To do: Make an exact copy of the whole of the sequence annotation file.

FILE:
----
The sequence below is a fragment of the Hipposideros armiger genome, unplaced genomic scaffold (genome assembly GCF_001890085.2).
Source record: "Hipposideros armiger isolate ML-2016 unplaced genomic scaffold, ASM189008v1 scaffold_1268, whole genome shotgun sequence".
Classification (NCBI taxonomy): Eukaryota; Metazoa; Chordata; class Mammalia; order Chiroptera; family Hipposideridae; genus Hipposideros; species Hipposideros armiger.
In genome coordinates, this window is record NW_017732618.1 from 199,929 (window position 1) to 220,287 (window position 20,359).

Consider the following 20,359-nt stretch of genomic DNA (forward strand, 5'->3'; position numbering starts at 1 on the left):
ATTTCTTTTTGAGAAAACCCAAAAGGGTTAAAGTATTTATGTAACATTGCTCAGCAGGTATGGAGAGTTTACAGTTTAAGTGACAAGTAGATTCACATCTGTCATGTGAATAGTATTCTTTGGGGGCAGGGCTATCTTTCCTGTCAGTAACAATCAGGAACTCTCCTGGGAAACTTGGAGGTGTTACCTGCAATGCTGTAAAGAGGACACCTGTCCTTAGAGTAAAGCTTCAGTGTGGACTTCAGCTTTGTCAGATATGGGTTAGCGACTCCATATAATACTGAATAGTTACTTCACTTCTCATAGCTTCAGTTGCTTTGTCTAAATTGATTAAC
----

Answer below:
The sequence below is a fragment of the Hipposideros armiger genome, unplaced genomic scaffold (genome assembly GCF_001890085.2).
Source record: "Hipposideros armiger isolate ML-2016 unplaced genomic scaffold, ASM189008v1 scaffold_1268, whole genome shotgun sequence".
Classification (NCBI taxonomy): Eukaryota; Metazoa; Chordata; class Mammalia; order Chiroptera; family Hipposideridae; genus Hipposideros; species Hipposideros armiger.
In genome coordinates, this window is record NW_017732618.1 from 199,929 (window position 1) to 220,287 (window position 20,359).

Consider the following 20,359-nt stretch of genomic DNA (forward strand, 5'->3'; position numbering starts at 1 on the left):
ATTTCTTTTTGAGAAAACCCAAAAGGGTTAAAGTATTTATGTAACATTGCTCAGCAGGTATGGAGAGTTTACAGTTTAAGTGACAAGTAGATTCACATCTGTCATGTGAATAGTATTCTTTGGGGGCAGGGCTATCTTTCCTGTCAGTAACAATCAGGAACTCTCCTGGGAAACTTGGAGGTGTTACCTGCAATGCTGTAAAGAGGACACCTGTCCTTAGAGTAAAGCTTCAGTGTGGACTTCAGCTTTGTCAGATATGGGTTAGCGACTCCATATAATACTGAATAGTTACTTCACTTCTCATAGCTTCAGTTGCTTTGTCTAAATTGATTAAC